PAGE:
Lenders are concerned with currency, exchange rates, house prices and property taxation, and are considering changing the way they lend to prospective homeowners in Scotland. Independence could mean borrowers could be under tighter scrutiny when being offered loans and be required to place larger deposits or take tougher tests.
Banks also fear the risks that come with the possible change in currency. If Scottish homeowners have to repay loans in foreign currency, they could face higher costs and possible default. However, if an independent Scotland kept the pound, it might have to follow interest rates set by what’s left of the UK.
The Scots have used a form of the pound since the 12th Century.
If the referendum passes, some mortgage brokers predict that many UK-based financial institutions will exit the Scottish market, therefore reducing competition and allowing rates to rise. RBS and Lloyds have already made it clear that a ‘Yes’ vote will see them relocating South. To add to the pressure on home buyers and originators, others say the uncertainty that surrounds the regulatory and tax environment could put a complete hold on lending.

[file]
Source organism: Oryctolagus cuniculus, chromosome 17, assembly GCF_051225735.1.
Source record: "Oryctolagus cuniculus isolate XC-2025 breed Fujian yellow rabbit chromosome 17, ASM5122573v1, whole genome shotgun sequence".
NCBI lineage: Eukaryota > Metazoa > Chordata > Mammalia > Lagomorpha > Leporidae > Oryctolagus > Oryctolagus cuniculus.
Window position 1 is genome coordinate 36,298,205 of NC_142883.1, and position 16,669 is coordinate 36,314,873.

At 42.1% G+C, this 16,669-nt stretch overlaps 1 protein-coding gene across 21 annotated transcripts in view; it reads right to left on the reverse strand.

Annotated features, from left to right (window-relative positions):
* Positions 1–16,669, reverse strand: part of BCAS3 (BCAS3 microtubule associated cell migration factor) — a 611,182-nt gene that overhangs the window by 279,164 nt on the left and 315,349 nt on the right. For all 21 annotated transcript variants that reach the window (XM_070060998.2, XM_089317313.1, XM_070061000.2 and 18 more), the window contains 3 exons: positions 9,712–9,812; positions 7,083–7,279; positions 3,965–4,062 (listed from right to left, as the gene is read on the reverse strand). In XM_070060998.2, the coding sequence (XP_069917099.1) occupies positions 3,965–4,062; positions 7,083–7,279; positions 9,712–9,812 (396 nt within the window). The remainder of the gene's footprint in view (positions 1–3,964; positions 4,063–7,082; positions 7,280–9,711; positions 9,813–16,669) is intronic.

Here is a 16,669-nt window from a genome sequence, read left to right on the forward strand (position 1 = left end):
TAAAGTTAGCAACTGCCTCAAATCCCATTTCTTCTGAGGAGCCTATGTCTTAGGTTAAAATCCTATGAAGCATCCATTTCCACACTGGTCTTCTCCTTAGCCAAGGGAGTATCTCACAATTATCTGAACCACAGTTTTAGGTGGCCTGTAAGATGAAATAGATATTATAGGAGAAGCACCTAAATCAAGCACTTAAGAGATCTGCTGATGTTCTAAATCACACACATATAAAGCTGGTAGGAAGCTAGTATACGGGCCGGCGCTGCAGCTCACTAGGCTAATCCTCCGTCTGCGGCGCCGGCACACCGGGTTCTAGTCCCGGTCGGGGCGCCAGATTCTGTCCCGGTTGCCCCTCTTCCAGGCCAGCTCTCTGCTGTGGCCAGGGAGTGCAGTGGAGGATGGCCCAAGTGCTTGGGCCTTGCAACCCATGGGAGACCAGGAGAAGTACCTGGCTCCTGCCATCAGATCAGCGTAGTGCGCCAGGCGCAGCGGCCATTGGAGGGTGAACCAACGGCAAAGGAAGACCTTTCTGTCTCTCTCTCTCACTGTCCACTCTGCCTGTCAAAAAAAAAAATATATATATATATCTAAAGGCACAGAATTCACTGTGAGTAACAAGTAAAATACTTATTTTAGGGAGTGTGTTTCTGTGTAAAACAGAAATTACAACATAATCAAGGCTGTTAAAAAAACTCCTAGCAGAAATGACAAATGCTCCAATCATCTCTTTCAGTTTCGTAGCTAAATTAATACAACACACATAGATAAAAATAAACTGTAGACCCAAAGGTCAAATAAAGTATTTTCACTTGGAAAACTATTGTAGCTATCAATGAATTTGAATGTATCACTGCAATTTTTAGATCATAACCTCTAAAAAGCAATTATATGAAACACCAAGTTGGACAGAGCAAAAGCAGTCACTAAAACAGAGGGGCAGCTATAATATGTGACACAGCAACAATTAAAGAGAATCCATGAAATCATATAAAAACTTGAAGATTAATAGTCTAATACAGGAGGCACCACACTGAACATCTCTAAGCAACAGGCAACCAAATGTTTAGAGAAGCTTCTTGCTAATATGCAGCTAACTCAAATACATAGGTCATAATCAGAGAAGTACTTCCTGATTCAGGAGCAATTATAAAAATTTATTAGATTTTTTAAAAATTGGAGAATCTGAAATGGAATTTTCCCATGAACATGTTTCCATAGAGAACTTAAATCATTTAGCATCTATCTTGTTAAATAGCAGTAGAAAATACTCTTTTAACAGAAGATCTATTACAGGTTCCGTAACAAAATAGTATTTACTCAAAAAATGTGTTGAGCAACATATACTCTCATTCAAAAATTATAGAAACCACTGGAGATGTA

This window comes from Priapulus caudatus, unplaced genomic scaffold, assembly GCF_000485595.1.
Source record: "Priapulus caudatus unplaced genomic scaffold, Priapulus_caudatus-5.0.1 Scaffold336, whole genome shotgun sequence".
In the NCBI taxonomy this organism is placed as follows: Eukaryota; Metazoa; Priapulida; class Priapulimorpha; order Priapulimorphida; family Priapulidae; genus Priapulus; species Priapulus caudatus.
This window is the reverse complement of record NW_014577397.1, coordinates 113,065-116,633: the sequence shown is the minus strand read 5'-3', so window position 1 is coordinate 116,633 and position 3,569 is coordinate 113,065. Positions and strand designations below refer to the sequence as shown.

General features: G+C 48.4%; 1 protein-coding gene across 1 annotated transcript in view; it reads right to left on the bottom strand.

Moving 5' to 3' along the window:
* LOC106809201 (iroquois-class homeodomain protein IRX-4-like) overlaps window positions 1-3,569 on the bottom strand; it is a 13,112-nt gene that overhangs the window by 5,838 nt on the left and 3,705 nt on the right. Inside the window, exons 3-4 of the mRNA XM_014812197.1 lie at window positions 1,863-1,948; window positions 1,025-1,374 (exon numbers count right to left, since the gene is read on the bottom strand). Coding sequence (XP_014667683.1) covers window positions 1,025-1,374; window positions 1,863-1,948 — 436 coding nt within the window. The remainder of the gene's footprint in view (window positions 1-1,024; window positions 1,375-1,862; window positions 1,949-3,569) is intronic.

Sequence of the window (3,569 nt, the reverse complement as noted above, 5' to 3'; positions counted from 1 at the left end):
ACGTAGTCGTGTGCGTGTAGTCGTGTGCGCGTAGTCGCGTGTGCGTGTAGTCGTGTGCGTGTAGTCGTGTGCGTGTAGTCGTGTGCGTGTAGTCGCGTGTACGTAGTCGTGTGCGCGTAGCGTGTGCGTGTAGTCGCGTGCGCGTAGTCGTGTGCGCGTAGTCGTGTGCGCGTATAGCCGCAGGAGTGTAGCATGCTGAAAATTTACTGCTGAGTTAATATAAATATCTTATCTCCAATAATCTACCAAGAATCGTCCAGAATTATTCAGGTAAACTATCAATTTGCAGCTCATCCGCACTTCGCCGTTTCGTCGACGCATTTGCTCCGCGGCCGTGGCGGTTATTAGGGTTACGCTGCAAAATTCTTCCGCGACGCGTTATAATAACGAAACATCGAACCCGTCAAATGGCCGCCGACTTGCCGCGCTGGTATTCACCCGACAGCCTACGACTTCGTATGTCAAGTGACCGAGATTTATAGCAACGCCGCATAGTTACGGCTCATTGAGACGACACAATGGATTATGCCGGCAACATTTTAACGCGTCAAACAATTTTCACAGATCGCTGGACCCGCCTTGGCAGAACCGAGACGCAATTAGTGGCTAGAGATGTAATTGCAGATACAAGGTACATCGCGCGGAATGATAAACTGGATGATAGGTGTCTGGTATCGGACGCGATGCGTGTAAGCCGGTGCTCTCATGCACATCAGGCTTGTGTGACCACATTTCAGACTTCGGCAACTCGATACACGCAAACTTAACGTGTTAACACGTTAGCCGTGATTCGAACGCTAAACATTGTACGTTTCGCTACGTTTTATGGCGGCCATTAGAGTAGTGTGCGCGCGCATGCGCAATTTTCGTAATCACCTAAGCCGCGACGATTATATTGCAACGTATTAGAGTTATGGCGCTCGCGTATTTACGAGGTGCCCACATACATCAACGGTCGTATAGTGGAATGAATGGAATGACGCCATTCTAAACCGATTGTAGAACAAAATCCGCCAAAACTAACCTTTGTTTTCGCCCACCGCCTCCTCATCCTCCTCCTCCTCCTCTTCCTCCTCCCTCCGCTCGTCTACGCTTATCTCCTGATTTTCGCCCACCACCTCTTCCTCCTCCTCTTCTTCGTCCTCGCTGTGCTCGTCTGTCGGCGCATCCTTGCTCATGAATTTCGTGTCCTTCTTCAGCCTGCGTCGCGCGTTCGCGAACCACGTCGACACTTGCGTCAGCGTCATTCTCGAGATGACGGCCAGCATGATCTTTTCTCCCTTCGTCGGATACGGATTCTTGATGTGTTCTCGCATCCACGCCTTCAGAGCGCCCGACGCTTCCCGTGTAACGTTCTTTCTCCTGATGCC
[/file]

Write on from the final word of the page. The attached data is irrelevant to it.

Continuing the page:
Meanwhile, house sales in Scotland reached a six-year high with a 0.2 per cent monthly growth in July, according to the latest index from Acadata Ltd., a London-based research company. There were 9,285 transactions in July, climbing 5 per cent up from June to reach the highest monthly total since July 2008.
More than half of Scotland experienced prices drop in July and home values are still 0.6 per cent off the 2008 peak while sales remained 30 per cent lower than pre-recession levels. The median Scottish house price is £135,000, or approximately $220,000.
Uncertainty looms in Scotland’s mortgage market, as the Scots will vote today whether or not to split from the UK. Industry experts say major mortgage companies are prepping to restrict lending in the event of a “Yes” vote.